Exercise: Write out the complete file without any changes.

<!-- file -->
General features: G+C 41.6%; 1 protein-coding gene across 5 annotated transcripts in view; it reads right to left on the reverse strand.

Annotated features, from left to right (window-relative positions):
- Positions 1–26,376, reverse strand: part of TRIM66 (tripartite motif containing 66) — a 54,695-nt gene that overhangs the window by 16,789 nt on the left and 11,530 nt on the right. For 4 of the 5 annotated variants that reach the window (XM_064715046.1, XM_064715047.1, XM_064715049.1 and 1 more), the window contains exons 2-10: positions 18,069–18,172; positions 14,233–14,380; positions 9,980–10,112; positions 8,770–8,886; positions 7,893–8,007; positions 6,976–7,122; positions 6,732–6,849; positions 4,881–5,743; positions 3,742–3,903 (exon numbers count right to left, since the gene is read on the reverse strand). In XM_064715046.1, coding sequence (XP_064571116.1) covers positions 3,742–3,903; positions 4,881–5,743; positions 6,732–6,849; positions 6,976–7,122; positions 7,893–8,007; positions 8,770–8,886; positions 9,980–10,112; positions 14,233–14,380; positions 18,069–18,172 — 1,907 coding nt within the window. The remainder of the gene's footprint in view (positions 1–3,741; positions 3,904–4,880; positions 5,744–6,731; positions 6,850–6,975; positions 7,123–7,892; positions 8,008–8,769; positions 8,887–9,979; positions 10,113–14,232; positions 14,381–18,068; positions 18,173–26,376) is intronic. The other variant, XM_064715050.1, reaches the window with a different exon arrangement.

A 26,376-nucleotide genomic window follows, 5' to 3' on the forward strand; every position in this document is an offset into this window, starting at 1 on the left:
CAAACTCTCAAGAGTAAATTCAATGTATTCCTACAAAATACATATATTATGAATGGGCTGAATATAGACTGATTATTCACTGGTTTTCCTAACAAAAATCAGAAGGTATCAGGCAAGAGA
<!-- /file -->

General features: G+C 41.6%; 1 protein-coding gene across 5 annotated transcripts in view; it reads right to left on the reverse strand.

Annotated features, from left to right (window-relative positions):
- Positions 1–26,376, reverse strand: part of TRIM66 (tripartite motif containing 66) — a 54,695-nt gene that overhangs the window by 16,789 nt on the left and 11,530 nt on the right. For 4 of the 5 annotated variants that reach the window (XM_064715046.1, XM_064715047.1, XM_064715049.1 and 1 more), the window contains exons 2-10: positions 18,069–18,172; positions 14,233–14,380; positions 9,980–10,112; positions 8,770–8,886; positions 7,893–8,007; positions 6,976–7,122; positions 6,732–6,849; positions 4,881–5,743; positions 3,742–3,903 (exon numbers count right to left, since the gene is read on the reverse strand). In XM_064715046.1, coding sequence (XP_064571116.1) covers positions 3,742–3,903; positions 4,881–5,743; positions 6,732–6,849; positions 6,976–7,122; positions 7,893–8,007; positions 8,770–8,886; positions 9,980–10,112; positions 14,233–14,380; positions 18,069–18,172 — 1,907 coding nt within the window. The remainder of the gene's footprint in view (positions 1–3,741; positions 3,904–4,880; positions 5,744–6,731; positions 6,850–6,975; positions 7,123–7,892; positions 8,008–8,769; positions 8,887–9,979; positions 10,113–14,232; positions 14,381–18,068; positions 18,173–26,376) is intronic. The other variant, XM_064715050.1, reaches the window with a different exon arrangement.

A 26,376-nucleotide genomic window follows, 5' to 3' on the forward strand; every position in this document is an offset into this window, starting at 1 on the left:
CAAACTCTCAAGAGTAAATTCAATGTATTCCTACAAAATACATATATTATGAATGGGCTGAATATAGACTGATTATTCACTGGTTTTCCTAACAAAAATCAGAAGGTATCAGGCAAGAGA